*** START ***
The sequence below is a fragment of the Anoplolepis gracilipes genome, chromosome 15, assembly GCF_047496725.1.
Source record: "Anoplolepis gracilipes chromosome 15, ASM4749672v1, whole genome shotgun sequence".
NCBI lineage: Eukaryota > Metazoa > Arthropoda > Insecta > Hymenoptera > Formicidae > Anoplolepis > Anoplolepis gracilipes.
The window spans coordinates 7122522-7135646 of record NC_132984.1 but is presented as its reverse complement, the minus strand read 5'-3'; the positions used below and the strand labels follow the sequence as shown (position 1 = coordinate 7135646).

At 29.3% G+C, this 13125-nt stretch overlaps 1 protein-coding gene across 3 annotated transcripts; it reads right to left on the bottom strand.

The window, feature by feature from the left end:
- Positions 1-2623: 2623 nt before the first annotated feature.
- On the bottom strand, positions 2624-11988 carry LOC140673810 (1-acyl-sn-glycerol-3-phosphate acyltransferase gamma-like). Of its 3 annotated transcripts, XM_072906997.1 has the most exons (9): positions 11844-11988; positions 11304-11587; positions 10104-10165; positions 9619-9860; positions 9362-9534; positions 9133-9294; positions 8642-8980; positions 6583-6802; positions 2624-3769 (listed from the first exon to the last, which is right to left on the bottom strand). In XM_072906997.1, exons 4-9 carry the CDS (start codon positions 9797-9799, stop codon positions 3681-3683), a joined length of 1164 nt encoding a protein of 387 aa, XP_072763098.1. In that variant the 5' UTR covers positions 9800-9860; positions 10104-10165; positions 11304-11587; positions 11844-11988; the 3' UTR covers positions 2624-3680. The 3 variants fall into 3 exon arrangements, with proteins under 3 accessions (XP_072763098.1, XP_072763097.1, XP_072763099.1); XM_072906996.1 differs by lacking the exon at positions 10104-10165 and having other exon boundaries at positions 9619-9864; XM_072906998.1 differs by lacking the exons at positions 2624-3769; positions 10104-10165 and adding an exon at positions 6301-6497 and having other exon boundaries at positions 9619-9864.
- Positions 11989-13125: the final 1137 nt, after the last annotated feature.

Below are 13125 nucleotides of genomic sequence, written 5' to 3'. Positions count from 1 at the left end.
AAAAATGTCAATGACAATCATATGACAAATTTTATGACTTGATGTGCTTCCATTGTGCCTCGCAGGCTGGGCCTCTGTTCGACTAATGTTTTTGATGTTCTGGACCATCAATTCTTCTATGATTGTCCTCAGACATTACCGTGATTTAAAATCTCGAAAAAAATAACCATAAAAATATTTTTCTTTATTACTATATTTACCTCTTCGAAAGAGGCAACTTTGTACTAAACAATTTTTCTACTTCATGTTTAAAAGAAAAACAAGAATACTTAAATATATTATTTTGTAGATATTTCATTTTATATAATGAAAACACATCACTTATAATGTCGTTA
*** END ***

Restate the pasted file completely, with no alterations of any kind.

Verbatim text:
The sequence below is a fragment of the Anoplolepis gracilipes genome, chromosome 15, assembly GCF_047496725.1.
Source record: "Anoplolepis gracilipes chromosome 15, ASM4749672v1, whole genome shotgun sequence".
NCBI lineage: Eukaryota > Metazoa > Arthropoda > Insecta > Hymenoptera > Formicidae > Anoplolepis > Anoplolepis gracilipes.
The window spans coordinates 7122522-7135646 of record NC_132984.1 but is presented as its reverse complement, the minus strand read 5'-3'; the positions used below and the strand labels follow the sequence as shown (position 1 = coordinate 7135646).

At 29.3% G+C, this 13125-nt stretch overlaps 1 protein-coding gene across 3 annotated transcripts; it reads right to left on the bottom strand.

The window, feature by feature from the left end:
- Positions 1-2623: 2623 nt before the first annotated feature.
- On the bottom strand, positions 2624-11988 carry LOC140673810 (1-acyl-sn-glycerol-3-phosphate acyltransferase gamma-like). Of its 3 annotated transcripts, XM_072906997.1 has the most exons (9): positions 11844-11988; positions 11304-11587; positions 10104-10165; positions 9619-9860; positions 9362-9534; positions 9133-9294; positions 8642-8980; positions 6583-6802; positions 2624-3769 (listed from the first exon to the last, which is right to left on the bottom strand). In XM_072906997.1, exons 4-9 carry the CDS (start codon positions 9797-9799, stop codon positions 3681-3683), a joined length of 1164 nt encoding a protein of 387 aa, XP_072763098.1. In that variant the 5' UTR covers positions 9800-9860; positions 10104-10165; positions 11304-11587; positions 11844-11988; the 3' UTR covers positions 2624-3680. The 3 variants fall into 3 exon arrangements, with proteins under 3 accessions (XP_072763098.1, XP_072763097.1, XP_072763099.1); XM_072906996.1 differs by lacking the exon at positions 10104-10165 and having other exon boundaries at positions 9619-9864; XM_072906998.1 differs by lacking the exons at positions 2624-3769; positions 10104-10165 and adding an exon at positions 6301-6497 and having other exon boundaries at positions 9619-9864.
- Positions 11989-13125: the final 1137 nt, after the last annotated feature.

Below are 13125 nucleotides of genomic sequence, written 5' to 3'. Positions count from 1 at the left end.
AAAAATGTCAATGACAATCATATGACAAATTTTATGACTTGATGTGCTTCCATTGTGCCTCGCAGGCTGGGCCTCTGTTCGACTAATGTTTTTGATGTTCTGGACCATCAATTCTTCTATGATTGTCCTCAGACATTACCGTGATTTAAAATCTCGAAAAAAATAACCATAAAAATATTTTTCTTTATTACTATATTTACCTCTTCGAAAGAGGCAACTTTGTACTAAACAATTTTTCTACTTCATGTTTAAAAGAAAAACAAGAATACTTAAATATATTATTTTGTAGATATTTCATTTTATATAATGAAAACACATCACTTATAATGTCGTTA